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Brief Content 1

Emigration a red flag for SA economy

Business Day

Izak Smit, Chief Executive Officer of the Professional Provident Society (PPS), a mutual financial services provider that offers insurance and investment products to graduate professionals, red-flagged the exodus of South Africa’s most skilled workers, who not only provide tax revenues but support jobs across the economy. Speaking to Business Day after a virtual discussion at the Economic Society of South Africa’s annual conference, Smit said that typically between 20% and 25% of professionals exiting PPS’s insurance business and the professional medical scheme Profmed – which PPS administers – cite emigration as their reason for doing so.

Suggestions when to replace a unit trust manager

Business Report

We replace unit trust managers when we no longer think they are better than average. In our view, above-average specialist managers outperform their market benchmarks, while above-average multi-asset managers need to outperform their peers. Managers may become mediocre for various reasons, and our investment process focuses on the internal rating of three qualitative pillars rather than short-term (under)performance, writes Chief Investment Officer of PPS Investments David Crosoer and Chairperson of PPS Multi-Managers Prieur du Plessis.

Lesetja Kganyago warns government against making large spending commitments

Business Report

South African Reserve Bank Governor Lesetja Kganyago has warned the government against making large spending commitments on the back of buoyant revenues due to higher commodity prices. Reportedly Kganyago said the government should make wise spending decisions and not be tempted by the sudden revenue boost as commodity prices would not stay elevated forever. South African firms – especially in the mining sector – have made serious gains this year from the strong activity and high commodity prices, boosting government revenue as tax collection rises.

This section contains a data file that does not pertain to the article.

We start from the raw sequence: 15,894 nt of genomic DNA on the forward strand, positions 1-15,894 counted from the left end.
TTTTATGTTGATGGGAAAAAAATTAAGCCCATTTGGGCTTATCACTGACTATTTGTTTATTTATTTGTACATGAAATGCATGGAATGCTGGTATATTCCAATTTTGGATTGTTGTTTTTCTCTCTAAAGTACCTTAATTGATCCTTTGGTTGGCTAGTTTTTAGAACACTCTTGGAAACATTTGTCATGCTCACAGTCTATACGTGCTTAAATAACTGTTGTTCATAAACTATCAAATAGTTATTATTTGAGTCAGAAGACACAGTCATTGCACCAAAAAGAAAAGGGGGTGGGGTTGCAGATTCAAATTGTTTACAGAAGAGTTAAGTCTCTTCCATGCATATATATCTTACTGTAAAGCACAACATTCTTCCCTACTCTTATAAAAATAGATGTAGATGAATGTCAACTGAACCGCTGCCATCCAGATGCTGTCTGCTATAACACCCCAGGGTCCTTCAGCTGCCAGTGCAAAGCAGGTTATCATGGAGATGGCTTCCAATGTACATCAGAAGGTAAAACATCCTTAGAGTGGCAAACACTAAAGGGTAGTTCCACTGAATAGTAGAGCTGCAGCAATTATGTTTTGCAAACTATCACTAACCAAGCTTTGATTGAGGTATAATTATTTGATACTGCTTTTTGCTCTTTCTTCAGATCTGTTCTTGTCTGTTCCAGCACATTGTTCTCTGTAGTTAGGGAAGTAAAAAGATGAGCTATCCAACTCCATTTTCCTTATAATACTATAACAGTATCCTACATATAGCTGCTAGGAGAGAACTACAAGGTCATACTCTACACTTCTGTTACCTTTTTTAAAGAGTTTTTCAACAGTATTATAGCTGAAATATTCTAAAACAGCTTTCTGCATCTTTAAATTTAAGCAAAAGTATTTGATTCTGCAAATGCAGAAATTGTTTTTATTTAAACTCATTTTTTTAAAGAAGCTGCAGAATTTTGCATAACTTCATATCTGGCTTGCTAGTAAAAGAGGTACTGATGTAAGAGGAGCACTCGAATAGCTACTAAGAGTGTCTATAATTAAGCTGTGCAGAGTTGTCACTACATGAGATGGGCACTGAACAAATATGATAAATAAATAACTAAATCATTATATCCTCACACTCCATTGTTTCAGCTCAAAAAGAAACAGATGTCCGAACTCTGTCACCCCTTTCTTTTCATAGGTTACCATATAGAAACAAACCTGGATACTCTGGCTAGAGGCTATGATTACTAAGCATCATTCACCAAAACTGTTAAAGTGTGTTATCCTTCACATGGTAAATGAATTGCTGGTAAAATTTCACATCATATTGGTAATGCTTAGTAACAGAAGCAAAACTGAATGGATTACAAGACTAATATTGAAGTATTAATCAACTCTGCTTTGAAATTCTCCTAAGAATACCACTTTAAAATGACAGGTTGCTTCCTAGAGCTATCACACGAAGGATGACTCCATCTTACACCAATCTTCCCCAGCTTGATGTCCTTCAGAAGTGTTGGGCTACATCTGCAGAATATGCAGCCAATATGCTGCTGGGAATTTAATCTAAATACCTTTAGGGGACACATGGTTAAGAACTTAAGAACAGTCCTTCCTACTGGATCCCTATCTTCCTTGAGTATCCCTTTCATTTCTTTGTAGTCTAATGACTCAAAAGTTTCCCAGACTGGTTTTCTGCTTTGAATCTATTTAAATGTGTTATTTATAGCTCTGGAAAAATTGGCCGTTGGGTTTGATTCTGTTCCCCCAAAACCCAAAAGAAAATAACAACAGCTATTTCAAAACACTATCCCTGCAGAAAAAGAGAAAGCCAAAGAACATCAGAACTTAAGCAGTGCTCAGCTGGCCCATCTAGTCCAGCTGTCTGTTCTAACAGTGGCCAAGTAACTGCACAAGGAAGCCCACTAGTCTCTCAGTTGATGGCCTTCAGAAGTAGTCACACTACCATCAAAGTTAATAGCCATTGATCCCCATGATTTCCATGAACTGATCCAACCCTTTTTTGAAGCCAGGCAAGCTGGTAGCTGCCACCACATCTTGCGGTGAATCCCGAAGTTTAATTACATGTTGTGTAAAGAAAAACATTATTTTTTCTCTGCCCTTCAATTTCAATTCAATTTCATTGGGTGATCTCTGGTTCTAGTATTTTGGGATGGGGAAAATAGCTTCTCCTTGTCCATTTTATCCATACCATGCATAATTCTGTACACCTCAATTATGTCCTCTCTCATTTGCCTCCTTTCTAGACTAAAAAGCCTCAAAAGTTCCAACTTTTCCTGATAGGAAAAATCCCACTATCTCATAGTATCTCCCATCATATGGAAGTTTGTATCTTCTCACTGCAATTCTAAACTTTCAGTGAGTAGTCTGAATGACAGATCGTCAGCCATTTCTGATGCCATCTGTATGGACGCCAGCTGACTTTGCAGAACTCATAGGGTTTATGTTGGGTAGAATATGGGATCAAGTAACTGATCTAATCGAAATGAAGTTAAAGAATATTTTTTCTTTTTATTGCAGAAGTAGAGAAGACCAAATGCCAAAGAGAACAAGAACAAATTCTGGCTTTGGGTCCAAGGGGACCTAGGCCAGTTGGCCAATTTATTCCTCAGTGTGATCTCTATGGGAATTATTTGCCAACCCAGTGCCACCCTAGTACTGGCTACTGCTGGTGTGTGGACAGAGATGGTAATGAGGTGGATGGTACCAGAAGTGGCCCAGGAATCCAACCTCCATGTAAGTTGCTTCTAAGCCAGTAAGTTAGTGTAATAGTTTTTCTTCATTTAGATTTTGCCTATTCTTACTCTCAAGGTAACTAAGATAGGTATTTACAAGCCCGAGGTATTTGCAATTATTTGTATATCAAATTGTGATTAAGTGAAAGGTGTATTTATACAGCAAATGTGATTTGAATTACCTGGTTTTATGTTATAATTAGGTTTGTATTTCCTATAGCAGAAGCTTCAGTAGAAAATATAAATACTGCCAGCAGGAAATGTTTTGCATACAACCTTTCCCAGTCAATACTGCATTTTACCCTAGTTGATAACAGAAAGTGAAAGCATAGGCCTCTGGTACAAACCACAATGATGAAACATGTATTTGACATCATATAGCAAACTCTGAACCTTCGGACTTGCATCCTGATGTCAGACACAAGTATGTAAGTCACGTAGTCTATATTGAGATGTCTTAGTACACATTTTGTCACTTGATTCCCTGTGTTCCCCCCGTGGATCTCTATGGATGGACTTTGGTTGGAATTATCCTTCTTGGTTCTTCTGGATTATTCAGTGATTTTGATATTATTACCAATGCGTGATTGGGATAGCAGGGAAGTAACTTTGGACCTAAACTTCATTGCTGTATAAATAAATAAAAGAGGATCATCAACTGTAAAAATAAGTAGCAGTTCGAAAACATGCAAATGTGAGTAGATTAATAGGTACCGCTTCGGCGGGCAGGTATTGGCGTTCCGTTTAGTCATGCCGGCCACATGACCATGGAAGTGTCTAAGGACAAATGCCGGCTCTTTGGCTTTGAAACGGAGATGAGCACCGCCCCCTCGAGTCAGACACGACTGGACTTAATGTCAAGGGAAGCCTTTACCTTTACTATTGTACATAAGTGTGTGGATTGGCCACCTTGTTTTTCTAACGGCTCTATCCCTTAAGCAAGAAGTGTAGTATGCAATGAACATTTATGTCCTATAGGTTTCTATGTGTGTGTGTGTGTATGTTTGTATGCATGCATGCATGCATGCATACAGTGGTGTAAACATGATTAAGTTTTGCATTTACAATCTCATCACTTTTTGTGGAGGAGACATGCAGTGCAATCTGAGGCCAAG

SA Rands

Corporates sit on cash in face of uncertainty, says Kganyago

Business Day

For as long as South Africa battles sustained policy uncertainty, companies will sit on large piles of cash and refrain from investing, says South African Reserve Bank Governor Lesetja Kganyago. Kganyago flagged the large cash deposits corporate South Africa has accumulated in an environment where business confidence has been low and policy uncertainty remains elevated – problems that have been amplified by the COVID-19 shock. Business Day reports that bank data show that South Africa’s non-financial corporates are sitting on about R1 trillion in cash, even as the country battles to revive fixed investment which fell to 13.7% of the gross domestic product in 2020, its lowest level since the mid-1990s. 

A $290 billion funding shortfall is slowing Africa's revival

The Washington Post

Sub-Saharan Africa needs significant additional funding to counter damage wrought by the coronavirus pandemic, bolster its economic recovery prospects and mitigate threats posed by climate change, according to the World Bank. The regional economy is expected to grow 3.3% in 2021, after contracting by an estimated 2% last year, the Washington-based lender said in its latest Africa Pulse report. It raised its gross domestic product forecast by one percentage point from its April report, largely due to better-than-expected commodity prices.

African instrument


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